Officials repeatedly tried to reopen the bazaar, but Zeynab and her followers flooded it with weapons, stones and batons. A series of clashes continued until it was announced that Naser al-Din Shah had canceled the tobacco concession and Mirza Hasan Shirazi annulled his fatwa.

In his book Azerbaijan's Rebellion, Karim Taherzadeh Behzad recounts the episode and Zeynab Pasha's activities. He named her and her companions the “Zeynab Pasha Army.” But only a handful of these women’s names are known: Yuzbashi Khavar, Nayeb Kolsum, Fatemeh Nesa, Atli Shah Bebim and Soltan Beygom.

Original sources suggest that Zeynab Pasha was a robust woman who, unlike her contemporaries, never wore a black veil over her face. She tied her chador around her waist and always carried a baton made of nails and metal. She maintained her activist group after the Tobacco Protest, rebelling once more in 1896, in Naser al-Din Shah's final year of reign. Her second rebellion was against those Iranians (especially officials) who hoarded flour to artificially inflate bread prices in the winter.

Western Iran saw a famine as these profiteers were hoarding wheat. There were long queues in front of bakeries and bread was hard to find. When it could be found, it was expensive. But the hoarding of wheat was almost an official activity; from the Crown Prince, the ruler of Tabriz, to commissaries and clerics in Tabriz, everyone had a hand in the practice.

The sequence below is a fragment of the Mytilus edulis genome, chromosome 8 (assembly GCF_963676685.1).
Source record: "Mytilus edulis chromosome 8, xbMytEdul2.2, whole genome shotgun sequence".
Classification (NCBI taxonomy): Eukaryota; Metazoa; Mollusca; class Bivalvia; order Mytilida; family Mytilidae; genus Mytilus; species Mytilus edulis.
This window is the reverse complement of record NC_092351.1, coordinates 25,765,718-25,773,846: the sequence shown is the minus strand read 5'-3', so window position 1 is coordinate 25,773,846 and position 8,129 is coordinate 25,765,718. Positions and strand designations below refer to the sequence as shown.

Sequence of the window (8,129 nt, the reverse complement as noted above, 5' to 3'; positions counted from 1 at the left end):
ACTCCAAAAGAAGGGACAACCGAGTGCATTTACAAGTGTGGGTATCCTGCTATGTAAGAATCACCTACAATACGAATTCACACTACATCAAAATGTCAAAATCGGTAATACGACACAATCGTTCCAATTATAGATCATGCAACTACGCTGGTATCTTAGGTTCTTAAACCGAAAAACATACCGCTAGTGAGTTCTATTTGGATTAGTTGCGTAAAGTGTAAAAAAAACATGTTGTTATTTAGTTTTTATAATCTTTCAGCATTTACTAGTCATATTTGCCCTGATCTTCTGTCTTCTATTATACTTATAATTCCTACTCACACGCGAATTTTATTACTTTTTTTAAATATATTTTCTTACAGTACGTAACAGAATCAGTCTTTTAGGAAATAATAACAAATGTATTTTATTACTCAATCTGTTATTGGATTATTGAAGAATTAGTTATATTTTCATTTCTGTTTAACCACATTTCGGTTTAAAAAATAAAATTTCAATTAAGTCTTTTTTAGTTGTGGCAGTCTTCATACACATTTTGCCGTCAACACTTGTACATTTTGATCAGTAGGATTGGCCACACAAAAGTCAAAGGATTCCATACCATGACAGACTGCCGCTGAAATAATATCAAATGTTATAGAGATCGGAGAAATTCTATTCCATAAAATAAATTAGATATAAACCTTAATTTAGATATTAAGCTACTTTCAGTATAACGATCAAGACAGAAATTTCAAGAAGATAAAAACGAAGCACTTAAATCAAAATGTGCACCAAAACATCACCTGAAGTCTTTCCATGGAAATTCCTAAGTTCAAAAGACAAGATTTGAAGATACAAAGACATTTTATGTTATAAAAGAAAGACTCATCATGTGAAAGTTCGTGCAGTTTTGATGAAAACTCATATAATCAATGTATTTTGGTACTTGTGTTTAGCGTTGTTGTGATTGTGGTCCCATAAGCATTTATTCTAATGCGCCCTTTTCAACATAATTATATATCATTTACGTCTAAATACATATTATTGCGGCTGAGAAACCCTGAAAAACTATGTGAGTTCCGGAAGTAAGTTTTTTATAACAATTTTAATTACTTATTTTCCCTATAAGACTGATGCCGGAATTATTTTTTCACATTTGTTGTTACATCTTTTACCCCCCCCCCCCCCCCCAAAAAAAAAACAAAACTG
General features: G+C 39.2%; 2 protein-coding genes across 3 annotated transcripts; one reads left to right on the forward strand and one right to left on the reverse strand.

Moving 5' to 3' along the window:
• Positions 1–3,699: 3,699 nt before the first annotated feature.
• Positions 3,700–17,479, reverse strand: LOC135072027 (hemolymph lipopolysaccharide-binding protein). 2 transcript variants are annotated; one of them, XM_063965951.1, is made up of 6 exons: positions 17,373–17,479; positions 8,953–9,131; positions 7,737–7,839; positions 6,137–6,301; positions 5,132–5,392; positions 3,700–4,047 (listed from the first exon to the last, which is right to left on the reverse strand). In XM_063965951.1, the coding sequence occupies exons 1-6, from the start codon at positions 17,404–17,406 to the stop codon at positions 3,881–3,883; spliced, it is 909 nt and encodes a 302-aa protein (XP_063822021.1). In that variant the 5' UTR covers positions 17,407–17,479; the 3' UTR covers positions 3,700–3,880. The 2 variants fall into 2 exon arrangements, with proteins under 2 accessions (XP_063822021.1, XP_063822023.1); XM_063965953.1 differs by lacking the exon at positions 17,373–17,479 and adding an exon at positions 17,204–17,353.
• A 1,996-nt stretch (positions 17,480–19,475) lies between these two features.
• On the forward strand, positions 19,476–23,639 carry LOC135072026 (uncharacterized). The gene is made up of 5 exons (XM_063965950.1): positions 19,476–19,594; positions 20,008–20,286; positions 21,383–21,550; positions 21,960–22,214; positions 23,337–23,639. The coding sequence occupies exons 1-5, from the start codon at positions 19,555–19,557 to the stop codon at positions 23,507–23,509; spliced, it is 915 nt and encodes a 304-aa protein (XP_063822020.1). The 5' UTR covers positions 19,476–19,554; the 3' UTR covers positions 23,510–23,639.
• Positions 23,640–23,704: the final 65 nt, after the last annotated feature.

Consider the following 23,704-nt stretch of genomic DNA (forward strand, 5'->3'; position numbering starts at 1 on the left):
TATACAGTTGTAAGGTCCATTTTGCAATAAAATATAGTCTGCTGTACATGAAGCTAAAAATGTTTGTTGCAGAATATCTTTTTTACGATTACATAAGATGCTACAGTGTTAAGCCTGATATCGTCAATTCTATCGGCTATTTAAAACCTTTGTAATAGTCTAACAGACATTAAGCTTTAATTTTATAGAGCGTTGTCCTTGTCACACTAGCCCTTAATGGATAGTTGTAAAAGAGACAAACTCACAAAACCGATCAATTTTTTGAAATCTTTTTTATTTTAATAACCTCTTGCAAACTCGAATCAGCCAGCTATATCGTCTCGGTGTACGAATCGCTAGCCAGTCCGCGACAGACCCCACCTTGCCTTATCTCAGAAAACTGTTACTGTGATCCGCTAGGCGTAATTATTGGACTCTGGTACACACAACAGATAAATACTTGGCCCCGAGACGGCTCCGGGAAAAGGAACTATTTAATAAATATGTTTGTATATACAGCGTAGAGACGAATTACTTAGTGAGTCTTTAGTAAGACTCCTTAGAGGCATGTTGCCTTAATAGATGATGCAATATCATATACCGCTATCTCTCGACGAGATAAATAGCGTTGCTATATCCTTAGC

Zeynab Pasha swung back into action and came to Tabriz with her companions. The group forced open the doors of the wheat storehouses. Government forces were called in and ordered to suppress the rebellion. Five women and a seyed, meaning a descendant of the Prophet Mohammad, were killed. A number of protesting clerics then joined the women’s uprising, taking refuge in the Russian consulate. Demonstrations continued into the next day when three women and several others were injured. An uprising for fair food prices turned into a denunciation of the Qajar monarchy itself. The government, meanwhile, retreated and retreated again.

Zeynab Pasha and her companions continued to attend people’s gatherings after the second rebellion where they called on men to fight against oppression. Her fiery and provocative speeches have been recorded for posterity. The book Women in the Constitutional Revolution says: “Zeynab went to public gatherings where, addressing men, she would say, ‘If you do not dare to retaliate against the oppressors, if you are scared to cut off the hands of looters and thieves of your property, wives, honor and homeland, then put on a chador, sit in the corner of the house and leave the fight to us women.’"

Little is known of Zeynab Pasha's later life – just as with her earliest days. But it is thought that, together with a group of her companions, she undertook a pilgrimage to Karbala, a holy Shia city in Iraq. But in Khanaqin, in Iraq, which was at the time controlled by the Ottoman Empire, police mistreated the pilgrims. Zeynab Pasha – who never surrendered to oppression – was so offended that she attacked the officers in protest.

Zeynab Pasha vanishes into history after this last act of rebellion against the injustice of men – she may even have died during this journey. We don’t even know if her body returned to Tabriz, or to her birthplace in Amu Zeynedin, or whether it was buried far away in Karbala.